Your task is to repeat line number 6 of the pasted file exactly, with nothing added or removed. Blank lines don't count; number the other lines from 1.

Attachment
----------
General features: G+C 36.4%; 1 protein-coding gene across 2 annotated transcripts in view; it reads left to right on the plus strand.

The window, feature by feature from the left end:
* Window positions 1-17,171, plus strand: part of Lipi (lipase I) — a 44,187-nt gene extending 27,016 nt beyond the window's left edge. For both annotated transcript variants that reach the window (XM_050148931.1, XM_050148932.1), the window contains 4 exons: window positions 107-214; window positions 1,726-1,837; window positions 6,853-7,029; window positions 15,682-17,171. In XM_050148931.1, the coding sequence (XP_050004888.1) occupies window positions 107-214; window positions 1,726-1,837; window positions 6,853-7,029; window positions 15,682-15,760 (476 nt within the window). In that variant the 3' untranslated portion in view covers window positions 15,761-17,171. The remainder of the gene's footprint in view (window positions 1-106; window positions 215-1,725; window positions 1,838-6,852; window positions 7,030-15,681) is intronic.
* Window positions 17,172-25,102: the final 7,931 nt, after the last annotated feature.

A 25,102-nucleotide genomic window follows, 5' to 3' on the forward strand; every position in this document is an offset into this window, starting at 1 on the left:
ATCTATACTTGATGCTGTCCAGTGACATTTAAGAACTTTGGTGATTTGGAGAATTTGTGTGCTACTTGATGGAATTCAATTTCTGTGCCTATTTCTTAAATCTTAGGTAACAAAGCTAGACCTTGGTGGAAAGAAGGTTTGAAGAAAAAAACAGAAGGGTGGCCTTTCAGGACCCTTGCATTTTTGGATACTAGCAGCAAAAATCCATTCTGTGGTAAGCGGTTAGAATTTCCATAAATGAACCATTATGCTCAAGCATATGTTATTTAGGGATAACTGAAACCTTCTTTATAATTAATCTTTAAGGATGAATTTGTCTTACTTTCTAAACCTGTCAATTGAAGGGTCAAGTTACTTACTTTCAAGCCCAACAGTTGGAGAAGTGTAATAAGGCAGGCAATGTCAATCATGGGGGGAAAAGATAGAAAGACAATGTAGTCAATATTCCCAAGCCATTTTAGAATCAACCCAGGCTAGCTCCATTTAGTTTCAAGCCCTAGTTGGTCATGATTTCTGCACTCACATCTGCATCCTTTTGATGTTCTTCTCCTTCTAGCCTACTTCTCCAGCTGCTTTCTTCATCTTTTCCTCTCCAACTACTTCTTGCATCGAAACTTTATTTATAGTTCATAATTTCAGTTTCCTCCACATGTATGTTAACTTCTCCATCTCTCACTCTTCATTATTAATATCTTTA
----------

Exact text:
ATCTATACTTGATGCTGTCCAGTGACATTTAAGAACTTTGGTGATTTGGAGAATTTGTGTGCTACTTGATGGAATTCAATTTCTGTGCCTATTTCTTAAATCTTAGGTAACAAAGCTAGACCTTGGTGGAAAGAAGGTTTGAAGAAAAAAACAGAAGGGTGGCCTTTCAGGACCCTTGCATTTTTGGATACTAGCAGCAAAAATCCATTCTGTGGTAAGCGGTTAGAATTTCCATAAATGAACCATTATGCTCAAGCATATGTTATTTAGGGATAACTGAAACCTTCTTTATAATTAATCTTTAAGGATGAATTTGTCTTACTTTCTAAACCTGTCAATTGAAGGGTCAAGTTACTTACTTTCAAGCCCAACAGTTGGAGAAGTGTAATAAGGCAGGCAATGTCAATCATGGGGGGAAAAGATAGAAAGACAATGTAGTCAATATTCCCAAGCCATTTTAGAATCAACCCAGGCTAGCTCCATTTAGTTTCAAGCCCTAGTTGGTCATGATTTCTGCACTCACATCTGCATCCTTTTGATGTTCTTCTCCTTCTAGCCTACTTCTCCAGCTGCTTTCTTCATCTTTTCCTCTCCAACTACTTCTTGCATCGAAACTTTATTTATAGTTCATAATTTCAGTTTCCTCCACATGTATGTTAACTTCTCCATCTCTCACTCTTCATTATTAATATCTTTA